A new Russia: The past and future of our former arch-rival. (8/22/01)
Guiding the Globe: Eight of the world's richest countries are negotiating our future. (7/18/01)
Anatomy of a Crisis: Why two world superpowers almost came to blows over a plane. (4/11/01)
A New World Order
Since the events on Sept. 11, the United States government has formed an international coalition to stop additional terrorist attacks.
President Bush, Secretary of State Colin Powell, and other U.S. officials met with leaders from over 40 foreign countries to organize this common effort to rid the world of terrorism.
Many countries will allow U.S. planes to fly over their airspace for future bombing missions. Others have agreed to share information gathered by their police and other investigators. Some close allies, like Britain, have offered submarines or other military support.
In order to build international support for the war against the Taliban and the terrorists based in Afghanistan, many countries are siding with the United States who probably wouldn't have done so under any other situation.
A month ago, it would have been hard for Americans to imagine they would be relying on so many different countries for support.
For the first time, the U.S. is relying on countries we rarely dealt with like Pakistan, former enemies including Russia and former Soviet countries in Central Asia. In many cases, the U.S. is downplaying human rights violations of certain countries - all to increase the odds of winning the war.
Two decades ago, it would have been hard for Americans to believe the U.S. government would drop bombs on the Taliban in Afghanistan.
In 1979, following the Soviet invasion of Afghanistan, the United States and Britain actually gave weapons to freedom fighters, who eventually took over the government when the defeated Soviet army went home. Afghanistan was left devastated and largely abandoned by the West.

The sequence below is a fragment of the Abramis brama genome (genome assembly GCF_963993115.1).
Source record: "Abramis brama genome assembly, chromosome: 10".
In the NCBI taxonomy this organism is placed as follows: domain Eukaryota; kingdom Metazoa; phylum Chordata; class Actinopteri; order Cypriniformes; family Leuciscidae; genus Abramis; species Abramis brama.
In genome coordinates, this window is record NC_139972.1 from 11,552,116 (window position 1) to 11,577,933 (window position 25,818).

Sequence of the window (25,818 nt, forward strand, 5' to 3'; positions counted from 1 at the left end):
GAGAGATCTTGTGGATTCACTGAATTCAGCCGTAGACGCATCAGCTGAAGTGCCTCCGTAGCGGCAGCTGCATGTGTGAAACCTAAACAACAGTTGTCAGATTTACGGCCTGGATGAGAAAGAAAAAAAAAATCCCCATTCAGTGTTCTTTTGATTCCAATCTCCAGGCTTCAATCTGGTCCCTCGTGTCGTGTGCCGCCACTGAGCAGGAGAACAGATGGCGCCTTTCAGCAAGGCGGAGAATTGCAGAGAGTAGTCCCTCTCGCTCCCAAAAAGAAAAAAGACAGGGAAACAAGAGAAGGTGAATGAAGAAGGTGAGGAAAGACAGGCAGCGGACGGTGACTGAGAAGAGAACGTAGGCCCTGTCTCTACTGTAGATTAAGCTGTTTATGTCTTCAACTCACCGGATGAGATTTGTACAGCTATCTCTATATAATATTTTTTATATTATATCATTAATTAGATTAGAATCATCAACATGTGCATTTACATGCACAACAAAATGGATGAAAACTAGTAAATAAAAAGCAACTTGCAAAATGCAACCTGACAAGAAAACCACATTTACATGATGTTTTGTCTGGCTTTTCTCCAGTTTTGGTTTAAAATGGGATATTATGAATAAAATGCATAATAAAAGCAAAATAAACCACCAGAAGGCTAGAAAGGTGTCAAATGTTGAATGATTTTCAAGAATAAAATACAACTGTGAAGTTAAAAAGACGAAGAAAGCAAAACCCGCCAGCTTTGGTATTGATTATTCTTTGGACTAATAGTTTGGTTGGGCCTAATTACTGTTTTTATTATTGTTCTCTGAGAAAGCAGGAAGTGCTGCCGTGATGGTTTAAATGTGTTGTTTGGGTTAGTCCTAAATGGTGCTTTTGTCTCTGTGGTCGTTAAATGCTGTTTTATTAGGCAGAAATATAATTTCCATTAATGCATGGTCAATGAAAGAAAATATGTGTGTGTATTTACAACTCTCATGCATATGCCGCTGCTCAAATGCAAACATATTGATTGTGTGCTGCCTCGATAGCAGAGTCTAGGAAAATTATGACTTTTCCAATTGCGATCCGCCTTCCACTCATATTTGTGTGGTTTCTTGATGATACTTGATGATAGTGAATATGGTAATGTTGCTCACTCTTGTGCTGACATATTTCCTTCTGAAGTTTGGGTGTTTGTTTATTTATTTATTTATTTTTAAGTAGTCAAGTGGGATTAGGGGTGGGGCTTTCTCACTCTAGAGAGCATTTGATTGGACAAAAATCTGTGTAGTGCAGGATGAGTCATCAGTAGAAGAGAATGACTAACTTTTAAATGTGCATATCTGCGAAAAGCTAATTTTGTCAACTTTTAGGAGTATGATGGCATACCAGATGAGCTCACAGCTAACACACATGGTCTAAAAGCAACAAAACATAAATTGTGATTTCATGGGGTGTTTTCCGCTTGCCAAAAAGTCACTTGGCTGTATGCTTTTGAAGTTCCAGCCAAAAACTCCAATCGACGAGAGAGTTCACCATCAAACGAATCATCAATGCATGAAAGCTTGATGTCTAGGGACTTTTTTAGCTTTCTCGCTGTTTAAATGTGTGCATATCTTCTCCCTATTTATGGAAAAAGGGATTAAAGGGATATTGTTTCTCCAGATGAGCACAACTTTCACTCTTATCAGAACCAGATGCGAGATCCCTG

After the U.S. and Russia spent years fighting the "Cold War," it would have been even harder to imagine that Russia would contribute military support and cooperation to the American-led effort today.
Fifty-six years ago, on the heels of World War II when the U.S. considered Germany and Japan their enemy, Americans would not have imagined that these countries would be counted among their strongest supporters in today's war, providing military, intelligence, financial and logistical support.
What's in it for me?
As Washington works hard to build the international coalition, many countries have offered support only in exchange something beneficial to each country.
For example, Pakistan conducted illegal tests of their nuclear weapons in 1998, and as a result, President Clinton was required to set sanctions against Pakistan.
However, since the attacks, Pakistan, which shares a long border with Afghanistan, has proven itself to be an important partner, and the sanctions from 1998 were lifted.
Russia has been fighting with Islamic rebels in a region called Chechnya. The Chechens want to create an independent nation, and certain groups have used methods like bombings and drug trafficking to break away from Russia.
However the fighting created a horrific refugee situation and the international community has actively criticized Russia for using brutal force against the people of Chechnya.
Russian President Putin is hoping the new international goal of rooting out terrorism will improve public opinion about Russia's actions in Chechnya.
Prior to the attacks, many Americans had little appetite for foreign news or events in other countries. American students scored poorly on geography tests compared to their international counterparts.